Q: How can I protect my undeveloped film while traveling by plane?
Before 9/11, if you checked bags containing undeveloped rolls of film, there was only a slight possibility your luggage would be sent through an explosives-detection machine, thus exposing it to powerful radiation that might "fog" or distort your film.
Now there's no question your checked bags will be zappedas of January 2003, every U.S. airport is required to give all checked luggage the power scan. So always pack your film in your carry-on bags, andif your film is 800 ASA or fasteralways ask security personnel for a hand check (they are now required to perform one if asked) instead of passing it through the x-ray. (Pack your film sans canisters in clear Ziploc bags for easy inspection.)
Most film slower than 800 ASA, including the film in disposable cameras, can be x-rayedbut multidestination fliers beware: According to the International Imaging Industry Association (www.i3a.org), after about five trips on the conveyor belt even slower undeveloped film starts turning snapshots into abstract art.
Photographer David McLain, whose travels last year took him across four continents, had a ploy for getting around this problem: "I said my film was 800-speed or higher whenever I was asked, and they always took my word." But that was pre-9/11, and before a guard in Amsterdam actually bothered to eyeball the speed marked on his film (100)then sent it through the scanner to spite him. "Now I never lie. I just ask for a hand check."
Q: I'm going to Papua New Guinea. Any advice on independent travel there?
"I just went from village to village, staying at the one I ended up in after a day's hike," says Contributing Editor Kira Salak, who recounts the three months she spent trekking the Pacific island nation in her book, Four Corners, (Counterpoint Press).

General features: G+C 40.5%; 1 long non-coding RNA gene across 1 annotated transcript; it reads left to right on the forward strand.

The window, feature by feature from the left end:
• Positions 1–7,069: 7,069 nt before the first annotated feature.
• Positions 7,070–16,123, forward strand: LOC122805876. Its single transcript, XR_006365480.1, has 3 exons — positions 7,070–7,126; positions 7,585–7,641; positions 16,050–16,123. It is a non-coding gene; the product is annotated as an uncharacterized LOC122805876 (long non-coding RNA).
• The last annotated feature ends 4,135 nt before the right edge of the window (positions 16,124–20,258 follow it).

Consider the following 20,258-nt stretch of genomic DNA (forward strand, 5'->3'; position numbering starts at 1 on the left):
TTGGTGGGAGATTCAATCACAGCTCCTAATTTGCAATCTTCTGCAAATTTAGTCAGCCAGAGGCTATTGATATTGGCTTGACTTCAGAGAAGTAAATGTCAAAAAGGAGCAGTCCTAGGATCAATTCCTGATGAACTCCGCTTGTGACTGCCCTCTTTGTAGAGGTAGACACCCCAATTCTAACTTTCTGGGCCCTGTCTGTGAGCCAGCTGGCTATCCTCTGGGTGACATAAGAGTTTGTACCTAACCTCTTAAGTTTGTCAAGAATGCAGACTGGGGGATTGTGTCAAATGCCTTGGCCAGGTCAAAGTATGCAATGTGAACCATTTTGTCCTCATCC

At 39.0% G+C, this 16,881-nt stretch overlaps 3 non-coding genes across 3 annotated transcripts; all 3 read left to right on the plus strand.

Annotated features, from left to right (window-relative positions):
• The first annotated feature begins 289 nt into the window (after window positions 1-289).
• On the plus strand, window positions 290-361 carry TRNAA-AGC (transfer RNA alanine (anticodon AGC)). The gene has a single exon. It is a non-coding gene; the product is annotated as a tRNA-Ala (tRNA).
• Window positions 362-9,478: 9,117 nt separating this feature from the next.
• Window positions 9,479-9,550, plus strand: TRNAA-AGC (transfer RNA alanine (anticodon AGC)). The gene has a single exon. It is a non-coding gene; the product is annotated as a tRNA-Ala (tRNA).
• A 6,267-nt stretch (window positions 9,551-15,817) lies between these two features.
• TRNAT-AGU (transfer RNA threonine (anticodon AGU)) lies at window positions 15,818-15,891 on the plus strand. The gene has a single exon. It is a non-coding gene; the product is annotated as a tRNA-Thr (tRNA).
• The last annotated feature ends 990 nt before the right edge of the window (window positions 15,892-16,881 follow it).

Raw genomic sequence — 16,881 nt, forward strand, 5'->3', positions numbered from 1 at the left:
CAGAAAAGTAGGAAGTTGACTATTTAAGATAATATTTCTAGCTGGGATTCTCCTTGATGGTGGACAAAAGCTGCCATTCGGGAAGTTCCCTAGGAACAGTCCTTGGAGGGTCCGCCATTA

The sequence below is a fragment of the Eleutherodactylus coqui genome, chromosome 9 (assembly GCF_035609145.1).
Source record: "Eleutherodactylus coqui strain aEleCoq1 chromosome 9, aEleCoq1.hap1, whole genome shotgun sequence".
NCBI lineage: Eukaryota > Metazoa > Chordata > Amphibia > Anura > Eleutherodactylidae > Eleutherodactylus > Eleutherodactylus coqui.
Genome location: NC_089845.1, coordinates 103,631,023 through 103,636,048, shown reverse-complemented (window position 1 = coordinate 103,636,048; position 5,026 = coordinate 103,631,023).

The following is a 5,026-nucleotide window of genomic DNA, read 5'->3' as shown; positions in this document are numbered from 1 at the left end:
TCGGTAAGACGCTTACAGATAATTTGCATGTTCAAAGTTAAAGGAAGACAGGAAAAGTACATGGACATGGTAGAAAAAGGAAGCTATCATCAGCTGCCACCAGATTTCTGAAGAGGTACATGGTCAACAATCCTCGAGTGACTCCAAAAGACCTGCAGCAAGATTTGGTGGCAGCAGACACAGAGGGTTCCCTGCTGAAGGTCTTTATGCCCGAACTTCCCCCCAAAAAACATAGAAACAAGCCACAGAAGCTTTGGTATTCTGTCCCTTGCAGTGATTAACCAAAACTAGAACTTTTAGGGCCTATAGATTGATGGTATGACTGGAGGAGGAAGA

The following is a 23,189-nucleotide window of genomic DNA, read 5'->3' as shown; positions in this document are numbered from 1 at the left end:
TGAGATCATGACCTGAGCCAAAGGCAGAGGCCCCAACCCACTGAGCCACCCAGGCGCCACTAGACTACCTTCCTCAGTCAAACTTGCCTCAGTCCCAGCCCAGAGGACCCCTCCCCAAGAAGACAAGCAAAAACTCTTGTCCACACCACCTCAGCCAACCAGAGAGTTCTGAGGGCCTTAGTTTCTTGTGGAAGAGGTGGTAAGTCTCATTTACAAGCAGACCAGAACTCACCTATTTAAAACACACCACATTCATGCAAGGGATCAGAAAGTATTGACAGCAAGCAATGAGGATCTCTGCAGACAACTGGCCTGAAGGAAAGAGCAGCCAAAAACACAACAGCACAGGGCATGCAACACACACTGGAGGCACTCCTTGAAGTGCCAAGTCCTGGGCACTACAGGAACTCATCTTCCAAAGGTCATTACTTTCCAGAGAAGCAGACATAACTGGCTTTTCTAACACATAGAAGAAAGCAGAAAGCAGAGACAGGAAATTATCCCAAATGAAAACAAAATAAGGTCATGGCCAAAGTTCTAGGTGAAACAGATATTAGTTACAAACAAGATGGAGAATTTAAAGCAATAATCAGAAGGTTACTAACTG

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"Most tribes were very welcoming." She arranged for guides through Ralf Stüttgen (+675 856 2395), a former missionary who operates a guest house in Wewak, where he's given travel advice to anthropologists, linguists, and backpackers for the past 20 years. Stüttgen will put you in touch with the area's best guides, whose services run about [U.S.] $26 a day.
He and Salak both recommend a canoe trip up the Sepik River, where food (like catfish and the PNG mainstay, sago-palm pith) and shelter (village guest houses) are abundant. A gifta few PNG kina or, in more remote villages, practical items such as pens, lighters, and fishhooksis the standard tenkyu for a tribe's hospitality.
Yes, that's "thank you" in pidgin, the lingua franca you should be familiar with before you go (try Lonely Planet's Pidgin Phrasebook). For organized tours, contact Ecotourism Melanesia (www.eco-melanesia.8k.com).